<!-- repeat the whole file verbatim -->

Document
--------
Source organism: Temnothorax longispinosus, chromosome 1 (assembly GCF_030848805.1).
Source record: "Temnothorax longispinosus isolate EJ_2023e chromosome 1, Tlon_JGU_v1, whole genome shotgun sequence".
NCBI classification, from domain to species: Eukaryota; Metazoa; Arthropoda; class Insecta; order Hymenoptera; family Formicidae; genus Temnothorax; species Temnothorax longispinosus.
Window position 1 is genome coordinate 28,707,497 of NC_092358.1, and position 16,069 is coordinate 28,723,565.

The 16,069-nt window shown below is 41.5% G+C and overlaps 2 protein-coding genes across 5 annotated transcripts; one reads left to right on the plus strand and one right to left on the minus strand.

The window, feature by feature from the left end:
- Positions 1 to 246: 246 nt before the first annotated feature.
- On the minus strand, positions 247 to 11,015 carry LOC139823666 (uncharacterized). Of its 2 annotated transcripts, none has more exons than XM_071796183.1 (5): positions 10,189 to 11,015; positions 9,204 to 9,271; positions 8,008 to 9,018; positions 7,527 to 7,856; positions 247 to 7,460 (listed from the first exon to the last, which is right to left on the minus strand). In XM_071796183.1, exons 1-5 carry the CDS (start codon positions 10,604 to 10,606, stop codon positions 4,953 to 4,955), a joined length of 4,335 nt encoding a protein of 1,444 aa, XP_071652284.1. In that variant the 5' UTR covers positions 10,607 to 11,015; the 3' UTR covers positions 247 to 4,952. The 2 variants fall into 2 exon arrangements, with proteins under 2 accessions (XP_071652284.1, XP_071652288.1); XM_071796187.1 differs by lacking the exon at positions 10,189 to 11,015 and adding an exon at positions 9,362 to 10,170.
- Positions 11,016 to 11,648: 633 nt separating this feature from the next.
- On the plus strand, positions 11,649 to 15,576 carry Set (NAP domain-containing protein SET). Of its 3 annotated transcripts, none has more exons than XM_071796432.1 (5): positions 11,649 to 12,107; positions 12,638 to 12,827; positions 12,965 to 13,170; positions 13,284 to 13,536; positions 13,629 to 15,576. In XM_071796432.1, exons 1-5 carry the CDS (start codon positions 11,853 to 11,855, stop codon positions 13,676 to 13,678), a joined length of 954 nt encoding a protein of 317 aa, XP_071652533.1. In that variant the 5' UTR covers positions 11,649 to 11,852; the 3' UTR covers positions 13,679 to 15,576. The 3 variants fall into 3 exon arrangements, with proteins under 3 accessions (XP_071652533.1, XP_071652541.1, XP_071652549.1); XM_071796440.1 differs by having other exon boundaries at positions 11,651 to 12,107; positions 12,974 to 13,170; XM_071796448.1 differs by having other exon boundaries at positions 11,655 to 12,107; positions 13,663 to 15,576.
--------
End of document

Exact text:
Source organism: Temnothorax longispinosus, chromosome 1 (assembly GCF_030848805.1).
Source record: "Temnothorax longispinosus isolate EJ_2023e chromosome 1, Tlon_JGU_v1, whole genome shotgun sequence".
NCBI classification, from domain to species: Eukaryota; Metazoa; Arthropoda; class Insecta; order Hymenoptera; family Formicidae; genus Temnothorax; species Temnothorax longispinosus.
Window position 1 is genome coordinate 28,707,497 of NC_092358.1, and position 16,069 is coordinate 28,723,565.

The 16,069-nt window shown below is 41.5% G+C and overlaps 2 protein-coding genes across 5 annotated transcripts; one reads left to right on the plus strand and one right to left on the minus strand.

The window, feature by feature from the left end:
- Positions 1 to 246: 246 nt before the first annotated feature.
- On the minus strand, positions 247 to 11,015 carry LOC139823666 (uncharacterized). Of its 2 annotated transcripts, none has more exons than XM_071796183.1 (5): positions 10,189 to 11,015; positions 9,204 to 9,271; positions 8,008 to 9,018; positions 7,527 to 7,856; positions 247 to 7,460 (listed from the first exon to the last, which is right to left on the minus strand). In XM_071796183.1, exons 1-5 carry the CDS (start codon positions 10,604 to 10,606, stop codon positions 4,953 to 4,955), a joined length of 4,335 nt encoding a protein of 1,444 aa, XP_071652284.1. In that variant the 5' UTR covers positions 10,607 to 11,015; the 3' UTR covers positions 247 to 4,952. The 2 variants fall into 2 exon arrangements, with proteins under 2 accessions (XP_071652284.1, XP_071652288.1); XM_071796187.1 differs by lacking the exon at positions 10,189 to 11,015 and adding an exon at positions 9,362 to 10,170.
- Positions 11,016 to 11,648: 633 nt separating this feature from the next.
- On the plus strand, positions 11,649 to 15,576 carry Set (NAP domain-containing protein SET). Of its 3 annotated transcripts, none has more exons than XM_071796432.1 (5): positions 11,649 to 12,107; positions 12,638 to 12,827; positions 12,965 to 13,170; positions 13,284 to 13,536; positions 13,629 to 15,576. In XM_071796432.1, exons 1-5 carry the CDS (start codon positions 11,853 to 11,855, stop codon positions 13,676 to 13,678), a joined length of 954 nt encoding a protein of 317 aa, XP_071652533.1. In that variant the 5' UTR covers positions 11,649 to 11,852; the 3' UTR covers positions 13,679 to 15,576. The 3 variants fall into 3 exon arrangements, with proteins under 3 accessions (XP_071652533.1, XP_071652541.1, XP_071652549.1); XM_071796440.1 differs by having other exon boundaries at positions 11,651 to 12,107; positions 12,974 to 13,170; XM_071796448.1 differs by having other exon boundaries at positions 11,655 to 12,107; positions 13,663 to 15,576.